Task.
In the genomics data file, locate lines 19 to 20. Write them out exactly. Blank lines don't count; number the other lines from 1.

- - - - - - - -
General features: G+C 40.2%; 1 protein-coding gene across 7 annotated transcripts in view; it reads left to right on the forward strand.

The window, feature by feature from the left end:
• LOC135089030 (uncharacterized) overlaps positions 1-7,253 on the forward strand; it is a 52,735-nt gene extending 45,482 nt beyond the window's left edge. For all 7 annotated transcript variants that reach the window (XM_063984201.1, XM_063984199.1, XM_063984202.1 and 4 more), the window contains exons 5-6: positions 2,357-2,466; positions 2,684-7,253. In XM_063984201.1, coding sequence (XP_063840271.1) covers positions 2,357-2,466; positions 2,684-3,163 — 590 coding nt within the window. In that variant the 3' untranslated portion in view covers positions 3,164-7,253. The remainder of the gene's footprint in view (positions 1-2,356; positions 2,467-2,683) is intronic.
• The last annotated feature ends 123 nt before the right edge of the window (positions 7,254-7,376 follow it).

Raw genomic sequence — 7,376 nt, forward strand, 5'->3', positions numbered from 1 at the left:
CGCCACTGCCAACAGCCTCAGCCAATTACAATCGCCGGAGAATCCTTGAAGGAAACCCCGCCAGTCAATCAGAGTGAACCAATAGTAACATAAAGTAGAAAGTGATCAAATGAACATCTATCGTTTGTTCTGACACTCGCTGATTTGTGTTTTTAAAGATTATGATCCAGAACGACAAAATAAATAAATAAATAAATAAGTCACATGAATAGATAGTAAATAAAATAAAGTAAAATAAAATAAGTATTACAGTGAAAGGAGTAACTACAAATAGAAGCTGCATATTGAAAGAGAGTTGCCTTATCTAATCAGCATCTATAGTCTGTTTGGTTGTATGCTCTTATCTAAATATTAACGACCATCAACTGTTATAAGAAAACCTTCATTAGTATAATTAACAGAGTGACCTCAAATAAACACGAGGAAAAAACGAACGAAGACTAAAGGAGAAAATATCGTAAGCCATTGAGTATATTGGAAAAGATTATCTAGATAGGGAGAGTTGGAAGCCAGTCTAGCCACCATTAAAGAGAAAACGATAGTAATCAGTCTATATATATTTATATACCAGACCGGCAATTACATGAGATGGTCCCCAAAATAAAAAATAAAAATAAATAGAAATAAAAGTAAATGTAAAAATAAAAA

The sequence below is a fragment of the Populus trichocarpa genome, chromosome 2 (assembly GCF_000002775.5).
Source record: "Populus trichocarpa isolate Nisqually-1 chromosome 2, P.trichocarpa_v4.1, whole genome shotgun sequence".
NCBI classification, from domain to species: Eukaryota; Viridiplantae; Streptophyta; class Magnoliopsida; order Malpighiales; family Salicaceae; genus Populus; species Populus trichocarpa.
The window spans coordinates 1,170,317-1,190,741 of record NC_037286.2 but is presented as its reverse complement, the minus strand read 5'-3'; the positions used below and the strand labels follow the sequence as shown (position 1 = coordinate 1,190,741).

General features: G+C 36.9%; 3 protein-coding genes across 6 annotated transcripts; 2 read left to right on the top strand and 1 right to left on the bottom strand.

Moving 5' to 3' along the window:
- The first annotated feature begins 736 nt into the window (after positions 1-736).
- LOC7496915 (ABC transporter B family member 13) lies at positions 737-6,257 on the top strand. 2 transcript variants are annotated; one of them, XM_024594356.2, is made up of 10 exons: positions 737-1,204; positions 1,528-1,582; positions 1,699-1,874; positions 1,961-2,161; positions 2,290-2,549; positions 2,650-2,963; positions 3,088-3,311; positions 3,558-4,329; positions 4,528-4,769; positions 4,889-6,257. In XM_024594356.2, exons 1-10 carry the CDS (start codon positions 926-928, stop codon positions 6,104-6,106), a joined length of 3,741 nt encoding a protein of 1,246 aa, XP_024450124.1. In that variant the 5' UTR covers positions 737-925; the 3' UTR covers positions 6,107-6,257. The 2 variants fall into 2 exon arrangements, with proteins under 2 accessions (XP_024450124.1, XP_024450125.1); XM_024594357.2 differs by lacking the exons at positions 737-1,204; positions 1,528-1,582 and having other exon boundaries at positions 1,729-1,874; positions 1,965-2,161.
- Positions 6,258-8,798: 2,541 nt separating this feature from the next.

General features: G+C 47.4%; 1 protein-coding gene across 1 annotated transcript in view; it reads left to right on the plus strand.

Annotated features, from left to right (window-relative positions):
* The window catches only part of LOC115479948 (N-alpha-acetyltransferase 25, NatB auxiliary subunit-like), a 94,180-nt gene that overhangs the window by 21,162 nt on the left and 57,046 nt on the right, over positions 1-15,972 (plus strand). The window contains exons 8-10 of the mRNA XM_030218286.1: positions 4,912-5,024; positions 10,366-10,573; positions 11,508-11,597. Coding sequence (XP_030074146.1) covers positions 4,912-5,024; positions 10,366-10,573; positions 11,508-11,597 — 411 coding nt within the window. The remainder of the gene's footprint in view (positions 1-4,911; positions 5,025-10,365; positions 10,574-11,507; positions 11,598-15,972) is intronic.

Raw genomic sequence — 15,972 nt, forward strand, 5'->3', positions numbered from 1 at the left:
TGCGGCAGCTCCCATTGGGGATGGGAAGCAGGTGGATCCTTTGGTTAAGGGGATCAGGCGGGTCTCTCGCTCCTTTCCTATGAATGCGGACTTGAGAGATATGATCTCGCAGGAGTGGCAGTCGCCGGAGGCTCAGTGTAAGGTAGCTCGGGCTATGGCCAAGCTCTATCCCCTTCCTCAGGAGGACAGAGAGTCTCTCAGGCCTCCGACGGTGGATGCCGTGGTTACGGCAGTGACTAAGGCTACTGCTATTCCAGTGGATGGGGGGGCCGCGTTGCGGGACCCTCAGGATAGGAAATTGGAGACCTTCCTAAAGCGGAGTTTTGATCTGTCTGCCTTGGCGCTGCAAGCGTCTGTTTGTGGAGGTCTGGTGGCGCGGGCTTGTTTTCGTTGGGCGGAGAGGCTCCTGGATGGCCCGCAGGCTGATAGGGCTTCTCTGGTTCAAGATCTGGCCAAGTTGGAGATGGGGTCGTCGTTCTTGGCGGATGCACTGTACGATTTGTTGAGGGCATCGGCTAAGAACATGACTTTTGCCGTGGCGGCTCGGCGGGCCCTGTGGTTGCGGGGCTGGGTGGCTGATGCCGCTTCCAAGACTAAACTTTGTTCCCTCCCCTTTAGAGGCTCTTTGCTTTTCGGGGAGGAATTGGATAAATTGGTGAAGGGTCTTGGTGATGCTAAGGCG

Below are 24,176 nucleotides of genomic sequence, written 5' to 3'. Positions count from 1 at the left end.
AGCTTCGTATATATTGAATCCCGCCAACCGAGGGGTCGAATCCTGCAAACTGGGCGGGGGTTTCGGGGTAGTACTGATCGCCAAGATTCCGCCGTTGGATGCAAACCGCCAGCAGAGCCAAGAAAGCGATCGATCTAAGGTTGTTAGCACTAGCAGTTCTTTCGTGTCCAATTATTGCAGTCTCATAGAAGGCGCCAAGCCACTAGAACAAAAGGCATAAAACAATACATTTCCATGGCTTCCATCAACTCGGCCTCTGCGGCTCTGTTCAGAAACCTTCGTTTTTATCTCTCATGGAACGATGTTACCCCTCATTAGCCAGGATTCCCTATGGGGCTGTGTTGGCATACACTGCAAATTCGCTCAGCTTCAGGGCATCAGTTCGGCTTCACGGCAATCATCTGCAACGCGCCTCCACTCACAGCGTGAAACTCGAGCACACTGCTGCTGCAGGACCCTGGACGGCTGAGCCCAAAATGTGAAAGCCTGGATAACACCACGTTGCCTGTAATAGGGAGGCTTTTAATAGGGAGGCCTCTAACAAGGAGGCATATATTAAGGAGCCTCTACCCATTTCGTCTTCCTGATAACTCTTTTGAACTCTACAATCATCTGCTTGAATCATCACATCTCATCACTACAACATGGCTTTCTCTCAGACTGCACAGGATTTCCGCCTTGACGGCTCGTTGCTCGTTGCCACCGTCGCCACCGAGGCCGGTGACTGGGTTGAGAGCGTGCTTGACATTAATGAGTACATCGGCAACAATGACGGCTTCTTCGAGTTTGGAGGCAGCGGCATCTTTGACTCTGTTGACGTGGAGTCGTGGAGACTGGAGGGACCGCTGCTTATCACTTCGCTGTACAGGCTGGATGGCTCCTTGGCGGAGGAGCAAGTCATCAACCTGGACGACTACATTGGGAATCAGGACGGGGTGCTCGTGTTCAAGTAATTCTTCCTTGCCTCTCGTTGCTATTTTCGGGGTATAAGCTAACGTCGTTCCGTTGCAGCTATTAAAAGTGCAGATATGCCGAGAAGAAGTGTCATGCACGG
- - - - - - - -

Raw genomic sequence — 15,972 nt, forward strand, 5'->3', positions numbered from 1 at the left:
TGCGGCAGCTCCCATTGGGGATGGGAAGCAGGTGGATCCTTTGGTTAAGGGGATCAGGCGGGTCTCTCGCTCCTTTCCTATGAATGCGGACTTGAGAGATATGATCTCGCAGGAGTGGCAGTCGCCGGAGGCTCAGTGTAAGGTAGCTCGGGCTATGGCCAAGCTCTATCCCCTTCCTCAGGAGGACAGAGAGTCTCTCAGGCCTCCGACGGTGGATGCCGTGGTTACGGCAGTGACTAAGGCTACTGCTATTCCAGTGGATGGGGGGGCCGCGTTGCGGGACCCTCAGGATAGGAAATTGGAGACCTTCCTAAAGCGGAGTTTTGATCTGTCTGCCTTGGCGCTGCAAGCGTCTGTTTGTGGAGGTCTGGTGGCGCGGGCTTGTTTTCGTTGGGCGGAGAGGCTCCTGGATGGCCCGCAGGCTGATAGGGCTTCTCTGGTTCAAGATCTGGCCAAGTTGGAGATGGGGTCGTCGTTCTTGGCGGATGCACTGTACGATTTGTTGAGGGCATCGGCTAAGAACATGACTTTTGCCGTGGCGGCTCGGCGGGCCCTGTGGTTGCGGGGCTGGGTGGCTGATGCCGCTTCCAAGACTAAACTTTGTTCCCTCCCCTTTAGAGGCTCTTTGCTTTTCGGGGAGGAATTGGATAAATTGGTGAAGGGTCTTGGTGATGCTAAGGCG